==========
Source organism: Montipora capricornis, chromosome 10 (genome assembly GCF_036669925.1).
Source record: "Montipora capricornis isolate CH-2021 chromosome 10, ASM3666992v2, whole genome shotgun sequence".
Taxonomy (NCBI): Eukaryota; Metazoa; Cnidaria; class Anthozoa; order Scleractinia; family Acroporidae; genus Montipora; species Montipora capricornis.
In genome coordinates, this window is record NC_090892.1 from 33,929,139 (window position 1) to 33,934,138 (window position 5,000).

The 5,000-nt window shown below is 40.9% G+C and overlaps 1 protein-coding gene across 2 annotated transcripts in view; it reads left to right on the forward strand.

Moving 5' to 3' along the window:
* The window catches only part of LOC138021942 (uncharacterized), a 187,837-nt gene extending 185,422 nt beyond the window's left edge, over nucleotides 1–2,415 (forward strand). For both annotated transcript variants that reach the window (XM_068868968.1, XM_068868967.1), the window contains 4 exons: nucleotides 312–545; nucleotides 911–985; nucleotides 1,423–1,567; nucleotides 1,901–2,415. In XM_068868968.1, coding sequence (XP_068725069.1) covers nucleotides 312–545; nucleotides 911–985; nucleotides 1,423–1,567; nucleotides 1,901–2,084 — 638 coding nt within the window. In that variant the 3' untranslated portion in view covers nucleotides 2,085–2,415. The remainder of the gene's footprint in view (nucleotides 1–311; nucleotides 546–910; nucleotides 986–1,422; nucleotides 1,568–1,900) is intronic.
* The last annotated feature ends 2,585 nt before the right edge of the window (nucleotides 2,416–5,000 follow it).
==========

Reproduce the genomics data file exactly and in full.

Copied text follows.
Source organism: Montipora capricornis, chromosome 10 (genome assembly GCF_036669925.1).
Source record: "Montipora capricornis isolate CH-2021 chromosome 10, ASM3666992v2, whole genome shotgun sequence".
Taxonomy (NCBI): Eukaryota; Metazoa; Cnidaria; class Anthozoa; order Scleractinia; family Acroporidae; genus Montipora; species Montipora capricornis.
In genome coordinates, this window is record NC_090892.1 from 33,929,139 (window position 1) to 33,934,138 (window position 5,000).

The 5,000-nt window shown below is 40.9% G+C and overlaps 1 protein-coding gene across 2 annotated transcripts in view; it reads left to right on the forward strand.

Moving 5' to 3' along the window:
* The window catches only part of LOC138021942 (uncharacterized), a 187,837-nt gene extending 185,422 nt beyond the window's left edge, over nucleotides 1–2,415 (forward strand). For both annotated transcript variants that reach the window (XM_068868968.1, XM_068868967.1), the window contains 4 exons: nucleotides 312–545; nucleotides 911–985; nucleotides 1,423–1,567; nucleotides 1,901–2,415. In XM_068868968.1, coding sequence (XP_068725069.1) covers nucleotides 312–545; nucleotides 911–985; nucleotides 1,423–1,567; nucleotides 1,901–2,084 — 638 coding nt within the window. In that variant the 3' untranslated portion in view covers nucleotides 2,085–2,415. The remainder of the gene's footprint in view (nucleotides 1–311; nucleotides 546–910; nucleotides 986–1,422; nucleotides 1,568–1,900) is intronic.
* The last annotated feature ends 2,585 nt before the right edge of the window (nucleotides 2,416–5,000 follow it).